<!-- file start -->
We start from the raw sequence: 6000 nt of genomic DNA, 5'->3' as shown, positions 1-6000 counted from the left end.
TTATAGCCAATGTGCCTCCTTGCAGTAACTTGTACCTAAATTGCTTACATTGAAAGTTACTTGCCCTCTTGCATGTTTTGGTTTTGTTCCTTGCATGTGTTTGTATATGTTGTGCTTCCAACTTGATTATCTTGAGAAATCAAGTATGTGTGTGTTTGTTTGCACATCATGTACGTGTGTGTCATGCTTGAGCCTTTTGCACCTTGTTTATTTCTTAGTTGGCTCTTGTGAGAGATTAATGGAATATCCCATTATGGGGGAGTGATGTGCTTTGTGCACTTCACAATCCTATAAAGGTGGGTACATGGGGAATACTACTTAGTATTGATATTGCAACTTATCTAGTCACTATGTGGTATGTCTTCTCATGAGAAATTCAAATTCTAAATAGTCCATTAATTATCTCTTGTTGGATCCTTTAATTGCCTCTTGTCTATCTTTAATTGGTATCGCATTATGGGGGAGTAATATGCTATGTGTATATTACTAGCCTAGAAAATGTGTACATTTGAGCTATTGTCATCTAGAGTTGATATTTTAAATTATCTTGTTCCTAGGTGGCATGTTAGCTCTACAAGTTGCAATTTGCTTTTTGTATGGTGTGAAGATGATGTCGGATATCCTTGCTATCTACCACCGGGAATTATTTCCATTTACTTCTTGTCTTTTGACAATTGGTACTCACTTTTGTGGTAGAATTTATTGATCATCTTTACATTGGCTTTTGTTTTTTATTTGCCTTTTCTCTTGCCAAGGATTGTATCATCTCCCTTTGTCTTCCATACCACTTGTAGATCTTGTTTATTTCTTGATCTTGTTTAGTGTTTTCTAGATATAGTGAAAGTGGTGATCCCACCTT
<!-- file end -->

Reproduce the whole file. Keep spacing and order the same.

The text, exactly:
We start from the raw sequence: 6000 nt of genomic DNA, 5'->3' as shown, positions 1-6000 counted from the left end.
TTATAGCCAATGTGCCTCCTTGCAGTAACTTGTACCTAAATTGCTTACATTGAAAGTTACTTGCCCTCTTGCATGTTTTGGTTTTGTTCCTTGCATGTGTTTGTATATGTTGTGCTTCCAACTTGATTATCTTGAGAAATCAAGTATGTGTGTGTTTGTTTGCACATCATGTACGTGTGTGTCATGCTTGAGCCTTTTGCACCTTGTTTATTTCTTAGTTGGCTCTTGTGAGAGATTAATGGAATATCCCATTATGGGGGAGTGATGTGCTTTGTGCACTTCACAATCCTATAAAGGTGGGTACATGGGGAATACTACTTAGTATTGATATTGCAACTTATCTAGTCACTATGTGGTATGTCTTCTCATGAGAAATTCAAATTCTAAATAGTCCATTAATTATCTCTTGTTGGATCCTTTAATTGCCTCTTGTCTATCTTTAATTGGTATCGCATTATGGGGGAGTAATATGCTATGTGTATATTACTAGCCTAGAAAATGTGTACATTTGAGCTATTGTCATCTAGAGTTGATATTTTAAATTATCTTGTTCCTAGGTGGCATGTTAGCTCTACAAGTTGCAATTTGCTTTTTGTATGGTGTGAAGATGATGTCGGATATCCTTGCTATCTACCACCGGGAATTATTTCCATTTACTTCTTGTCTTTTGACAATTGGTACTCACTTTTGTGGTAGAATTTATTGATCATCTTTACATTGGCTTTTGTTTTTTATTTGCCTTTTCTCTTGCCAAGGATTGTATCATCTCCCTTTGTCTTCCATACCACTTGTAGATCTTGTTTATTTCTTGATCTTGTTTAGTGTTTTCTAGATATAGTGAAAGTGGTGATCCCACCTT